Here’s an analogy: if you were a carpenter, you wouldn’t need to build your own power tools. You wouldn’t need to build your own drill and power saw. Therefore, you wouldn’t need to understand the mathematics, physics, and electrical engineering principles that would be required to construct those tools from scratch. You could just go and buy them “off the shelf.” To be clear, you’d still need to learn how to use those tools, but you wouldn’t need a deep understanding of math and electrical engineering to operate them.
When you’re first getting started with machine learning, the situation is very similar: you can learn to use some of the tools, without knowing the deep mathematics that makes those tools work.
Having said that, the above analogy is somewhat imperfect. At some point, as you progress to more advanced topics, it will be very beneficial to know the underlying mathematics. My argument, however, is that in the beginning, you can still be productive without a deep understanding of calculus, linear algebra, etc. In any case, I’ll be writing more about “how much math you need” in another blog post.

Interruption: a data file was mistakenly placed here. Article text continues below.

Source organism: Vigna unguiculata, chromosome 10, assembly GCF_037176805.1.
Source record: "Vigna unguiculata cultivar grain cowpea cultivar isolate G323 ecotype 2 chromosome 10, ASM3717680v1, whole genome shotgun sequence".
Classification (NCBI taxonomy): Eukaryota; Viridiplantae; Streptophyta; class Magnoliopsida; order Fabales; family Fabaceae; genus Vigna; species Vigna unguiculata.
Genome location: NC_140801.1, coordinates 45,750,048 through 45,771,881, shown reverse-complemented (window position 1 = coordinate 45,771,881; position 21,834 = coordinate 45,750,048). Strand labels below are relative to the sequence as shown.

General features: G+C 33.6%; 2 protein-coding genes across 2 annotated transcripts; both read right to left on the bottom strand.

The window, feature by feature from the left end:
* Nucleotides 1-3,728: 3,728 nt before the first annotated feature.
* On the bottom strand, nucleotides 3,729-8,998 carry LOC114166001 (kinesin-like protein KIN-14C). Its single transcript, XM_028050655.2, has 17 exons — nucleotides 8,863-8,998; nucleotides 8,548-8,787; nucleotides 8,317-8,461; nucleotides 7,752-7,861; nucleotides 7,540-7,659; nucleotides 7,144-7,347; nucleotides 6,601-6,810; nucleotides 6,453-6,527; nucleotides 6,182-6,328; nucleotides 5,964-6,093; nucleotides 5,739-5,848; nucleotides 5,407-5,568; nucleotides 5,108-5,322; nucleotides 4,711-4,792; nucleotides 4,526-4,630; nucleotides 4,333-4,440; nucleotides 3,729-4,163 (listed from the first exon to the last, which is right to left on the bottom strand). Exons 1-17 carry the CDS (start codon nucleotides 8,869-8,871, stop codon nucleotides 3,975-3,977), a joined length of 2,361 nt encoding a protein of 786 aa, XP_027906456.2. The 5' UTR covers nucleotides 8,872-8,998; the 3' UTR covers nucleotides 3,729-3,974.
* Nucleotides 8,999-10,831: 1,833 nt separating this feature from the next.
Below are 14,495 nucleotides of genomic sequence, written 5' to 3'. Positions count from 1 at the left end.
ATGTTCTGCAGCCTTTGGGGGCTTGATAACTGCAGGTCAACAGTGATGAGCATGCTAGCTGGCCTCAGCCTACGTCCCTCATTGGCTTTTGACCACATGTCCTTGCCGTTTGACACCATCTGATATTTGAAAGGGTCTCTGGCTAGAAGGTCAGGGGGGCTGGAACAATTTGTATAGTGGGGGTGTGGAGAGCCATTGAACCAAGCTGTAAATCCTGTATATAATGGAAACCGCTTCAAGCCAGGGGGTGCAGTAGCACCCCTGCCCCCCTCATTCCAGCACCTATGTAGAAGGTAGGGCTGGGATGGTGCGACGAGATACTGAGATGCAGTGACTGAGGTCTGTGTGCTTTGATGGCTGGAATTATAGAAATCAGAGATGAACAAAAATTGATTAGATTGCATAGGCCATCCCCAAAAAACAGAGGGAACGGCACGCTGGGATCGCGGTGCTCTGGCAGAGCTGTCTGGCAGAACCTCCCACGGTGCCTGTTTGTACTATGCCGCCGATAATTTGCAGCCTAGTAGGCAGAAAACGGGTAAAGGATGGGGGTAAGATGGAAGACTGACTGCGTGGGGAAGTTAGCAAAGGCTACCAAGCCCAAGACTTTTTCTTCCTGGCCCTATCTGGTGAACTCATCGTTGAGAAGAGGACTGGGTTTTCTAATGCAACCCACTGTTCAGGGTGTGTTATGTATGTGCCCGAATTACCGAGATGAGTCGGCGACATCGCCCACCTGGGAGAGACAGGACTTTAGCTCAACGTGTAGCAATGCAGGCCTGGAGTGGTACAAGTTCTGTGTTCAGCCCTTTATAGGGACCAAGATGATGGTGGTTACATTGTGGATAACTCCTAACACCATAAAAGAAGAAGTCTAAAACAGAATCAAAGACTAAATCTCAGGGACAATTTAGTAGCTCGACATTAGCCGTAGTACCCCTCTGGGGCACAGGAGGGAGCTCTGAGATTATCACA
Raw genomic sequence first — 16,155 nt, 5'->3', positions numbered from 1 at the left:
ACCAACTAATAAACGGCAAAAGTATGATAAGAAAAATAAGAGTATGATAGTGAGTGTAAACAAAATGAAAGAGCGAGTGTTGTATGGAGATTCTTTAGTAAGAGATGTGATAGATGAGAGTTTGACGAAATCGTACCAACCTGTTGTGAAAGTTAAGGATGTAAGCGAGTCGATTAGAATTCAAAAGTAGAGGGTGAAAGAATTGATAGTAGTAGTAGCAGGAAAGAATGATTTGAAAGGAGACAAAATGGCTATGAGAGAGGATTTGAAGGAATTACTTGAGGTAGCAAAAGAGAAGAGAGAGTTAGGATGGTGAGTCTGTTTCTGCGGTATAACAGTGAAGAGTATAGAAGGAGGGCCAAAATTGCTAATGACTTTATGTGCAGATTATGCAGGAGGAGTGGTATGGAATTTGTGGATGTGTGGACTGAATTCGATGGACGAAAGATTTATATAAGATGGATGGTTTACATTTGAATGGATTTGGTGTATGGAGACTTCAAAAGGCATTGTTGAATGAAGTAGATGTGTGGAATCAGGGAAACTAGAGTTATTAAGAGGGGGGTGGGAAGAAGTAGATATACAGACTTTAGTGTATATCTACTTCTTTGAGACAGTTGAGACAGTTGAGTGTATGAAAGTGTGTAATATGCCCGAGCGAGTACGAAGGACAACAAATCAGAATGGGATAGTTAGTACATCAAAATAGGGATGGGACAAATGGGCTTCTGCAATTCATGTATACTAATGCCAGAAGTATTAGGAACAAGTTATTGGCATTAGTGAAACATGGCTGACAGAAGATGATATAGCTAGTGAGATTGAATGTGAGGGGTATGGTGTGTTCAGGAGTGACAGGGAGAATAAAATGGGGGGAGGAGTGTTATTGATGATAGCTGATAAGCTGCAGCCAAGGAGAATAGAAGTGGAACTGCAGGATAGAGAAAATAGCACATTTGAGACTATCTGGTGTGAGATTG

Ok, so you don’t need to know that much math to get stared, but you’re not entirely off the hook. As I noted above, you still need to know how to use the tools properly.
In some sense, this is one of the challenges of using machine learning tools in R: many of them be difficult to use.
R has many packages for implementing various machine learning methods, but unfortunately many of these tools were designed separately, and they are not always consistent in how they work. The syntax for some of the machine learning tools is very awkward, and syntax from one tool to the next is not always the same. If you don’t know where to start, machine learning in R can become very confusing.
This is why I recommend using the caret package to do machine learning in R.
A quick introduction to caret
For starters, let’s discuss what caret is.
The caret package is a set of tools for building machine learning models in R. The name “caret” stands for Classification And REgression Training. As the name implies, the caret package gives you a toolkit for building classification models and regression models. Moreover, caret provides you with essential tools for:
– Data preparation, including: imputation, centering/scaling data, removing correlated predictors, reducing skewness
– Data splitting
– Model evaluation
– Variable selection
Caret simplifies machine learning in R
While caret has broad functionality, the real reason to use caret is that it’s simple and easy to use.